Mode 4 – a charter for exploitation

The German TUC (DGB) warned recently that a draft European Union law will allow big business to bring in cheap labour from poor countries to carry out skilled work for very low wages, the process known as social dumping.

The new directive will allow transnational companies (TNCs) to temporarily transfer their third-country employees, or ‘intra-corporate transferees’ (ICTs) into the EU on low wages.

“This is a huge problem for us,” warned DGB’s Brussels office spokesperson Gloria Mueller.

The UK has opted out of this EU directive, but an EU Free Trade Agreement (FTA) with India, that the Commission says is almost entirely a UK deal, has similar provision for cheap labour entry.

In the EU/India FTA, ‘Mode 4’ labour access for transnationals to bring in their own ICTs, as well as to supply labour for any other firm, is the single demand that India is making. In preparation, the UK government has recently exempted the Tier 2 ICT labour migration category from any limits, while the ‘international agreement’ category in Tier 5 has no limits either.

In return for the Mode 4 opening, western TNCs will gain public procurement rights and investment opportunities in India. This will impact on banking, insurance, public procurement, transport, retail and the production of generic medicines there. Widespread Indian protests, including by Indian unions, contrast with the dearth of information on Mode 4 effects on workers here.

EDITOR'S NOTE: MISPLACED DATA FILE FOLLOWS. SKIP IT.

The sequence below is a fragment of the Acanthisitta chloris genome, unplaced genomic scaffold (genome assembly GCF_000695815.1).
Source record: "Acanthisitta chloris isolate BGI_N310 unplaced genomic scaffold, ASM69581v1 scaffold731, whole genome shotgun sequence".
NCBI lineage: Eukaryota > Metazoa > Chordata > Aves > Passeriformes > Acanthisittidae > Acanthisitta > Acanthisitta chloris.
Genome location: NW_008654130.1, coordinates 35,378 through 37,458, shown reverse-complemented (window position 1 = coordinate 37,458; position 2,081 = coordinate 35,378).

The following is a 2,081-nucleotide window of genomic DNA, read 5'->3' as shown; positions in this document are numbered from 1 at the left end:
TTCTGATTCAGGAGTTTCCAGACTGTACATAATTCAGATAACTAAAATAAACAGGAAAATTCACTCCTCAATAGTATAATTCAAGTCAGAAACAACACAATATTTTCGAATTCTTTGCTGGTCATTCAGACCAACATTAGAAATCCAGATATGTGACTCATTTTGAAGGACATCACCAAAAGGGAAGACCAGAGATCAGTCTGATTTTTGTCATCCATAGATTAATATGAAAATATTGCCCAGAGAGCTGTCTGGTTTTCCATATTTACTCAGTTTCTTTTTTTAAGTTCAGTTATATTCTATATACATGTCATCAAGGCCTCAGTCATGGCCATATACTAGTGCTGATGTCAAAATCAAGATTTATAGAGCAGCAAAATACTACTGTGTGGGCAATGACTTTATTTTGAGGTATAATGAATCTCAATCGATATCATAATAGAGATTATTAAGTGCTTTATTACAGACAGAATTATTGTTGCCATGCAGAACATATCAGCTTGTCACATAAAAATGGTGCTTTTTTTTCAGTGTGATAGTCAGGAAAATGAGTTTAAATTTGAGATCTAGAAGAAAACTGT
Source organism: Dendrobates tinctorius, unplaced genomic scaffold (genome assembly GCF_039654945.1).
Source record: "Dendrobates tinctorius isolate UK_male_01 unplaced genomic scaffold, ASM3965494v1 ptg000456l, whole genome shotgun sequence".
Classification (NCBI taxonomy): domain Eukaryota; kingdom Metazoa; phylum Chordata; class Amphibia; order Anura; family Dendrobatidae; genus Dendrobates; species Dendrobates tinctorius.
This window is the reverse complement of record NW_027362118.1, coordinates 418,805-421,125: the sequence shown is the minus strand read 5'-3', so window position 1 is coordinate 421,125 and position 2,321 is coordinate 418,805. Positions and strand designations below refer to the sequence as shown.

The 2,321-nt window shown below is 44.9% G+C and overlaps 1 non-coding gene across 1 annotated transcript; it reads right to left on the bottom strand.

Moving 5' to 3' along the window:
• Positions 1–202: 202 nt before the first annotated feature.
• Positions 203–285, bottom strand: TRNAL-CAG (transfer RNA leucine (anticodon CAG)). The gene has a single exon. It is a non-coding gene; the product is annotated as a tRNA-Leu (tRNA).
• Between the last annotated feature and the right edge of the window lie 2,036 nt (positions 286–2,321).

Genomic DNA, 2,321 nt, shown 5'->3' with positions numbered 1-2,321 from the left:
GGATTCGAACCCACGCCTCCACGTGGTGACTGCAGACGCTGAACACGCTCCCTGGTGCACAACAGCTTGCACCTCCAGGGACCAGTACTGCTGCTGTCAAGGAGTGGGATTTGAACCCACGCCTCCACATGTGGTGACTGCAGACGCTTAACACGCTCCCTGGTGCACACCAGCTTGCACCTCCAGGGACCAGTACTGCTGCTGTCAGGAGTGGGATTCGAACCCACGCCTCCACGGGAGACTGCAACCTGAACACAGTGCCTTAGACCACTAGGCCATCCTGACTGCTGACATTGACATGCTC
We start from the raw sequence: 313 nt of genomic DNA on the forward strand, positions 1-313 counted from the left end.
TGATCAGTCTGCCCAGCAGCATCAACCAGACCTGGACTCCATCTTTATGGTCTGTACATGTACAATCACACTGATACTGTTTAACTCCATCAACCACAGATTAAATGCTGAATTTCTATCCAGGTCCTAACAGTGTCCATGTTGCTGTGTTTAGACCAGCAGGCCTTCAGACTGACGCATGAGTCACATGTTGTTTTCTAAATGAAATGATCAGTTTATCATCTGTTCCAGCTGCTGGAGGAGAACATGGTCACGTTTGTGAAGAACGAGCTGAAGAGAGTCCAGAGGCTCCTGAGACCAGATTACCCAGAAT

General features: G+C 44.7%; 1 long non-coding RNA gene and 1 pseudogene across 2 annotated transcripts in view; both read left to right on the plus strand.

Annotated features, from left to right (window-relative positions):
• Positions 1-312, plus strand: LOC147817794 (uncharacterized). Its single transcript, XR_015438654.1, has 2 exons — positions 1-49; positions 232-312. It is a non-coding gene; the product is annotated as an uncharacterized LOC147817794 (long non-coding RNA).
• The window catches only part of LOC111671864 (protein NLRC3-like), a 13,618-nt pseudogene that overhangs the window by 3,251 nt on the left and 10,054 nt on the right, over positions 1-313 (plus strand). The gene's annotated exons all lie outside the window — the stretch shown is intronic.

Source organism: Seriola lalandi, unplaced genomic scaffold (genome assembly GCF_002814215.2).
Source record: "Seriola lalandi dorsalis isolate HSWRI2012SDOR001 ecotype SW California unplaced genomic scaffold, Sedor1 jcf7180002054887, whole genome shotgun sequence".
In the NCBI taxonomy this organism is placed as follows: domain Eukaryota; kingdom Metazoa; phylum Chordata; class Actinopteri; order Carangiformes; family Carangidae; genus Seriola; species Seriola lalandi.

A recent, restricted Commission report on the EU-India Free Trade Agreement negotiations states “the full ambition of the FTA can not be achieved without Mode 4 – which currently faces a range of barriers like wage-parity conditions”.

So while the rest of the EU gets the ‘benefit’ of unlimited cheap labour via the directive, the UK is willing to allow transnational corporations to undermine UK workers in Mode 4 arrangements, confirmed in leaked EU documents.

German unions warn the proposed EU directive will allow a German transnational company with a branch in India to import skilled Indian workers to German factories on minimum wages, massively undermining current pay rates for German workers.

And if the industry lacks a minimum wage, the employer could pay even less.

The German TUC is further concerned the possibility of shunting low wage country workers to a firm’s subsidiary in, for example, Bulgaria, at the even lower Bulgarian wage, will encourage the shifting of work from Germany to cheaper Eastern European countries.

The EU directive will have a fast-track entry procedure for ‘managers’, ‘specialists’ and ‘graduate trainees’, but there are big questions about how people qualify for these categories.

European TUC general secretary John Monks warns that vague categories such as “manager” and “specialist” are virtually meaningless. According to Frank Schmidt-Hull from the German union IG Bau “the only requirement for recognition as a specialist is the evidence of a witness”. He assesses that the move would “overturn the minimum wage system within the EU” and massively drive down wages.

The social dumping process is already happening within the EU as a result of the EU’s ‘four freedoms’ – of capital, goods, services and labour, a corrupted neoliberal version of the four freedoms that Roosevelt proposed – of speech and expression, of worship, from want, and from fear.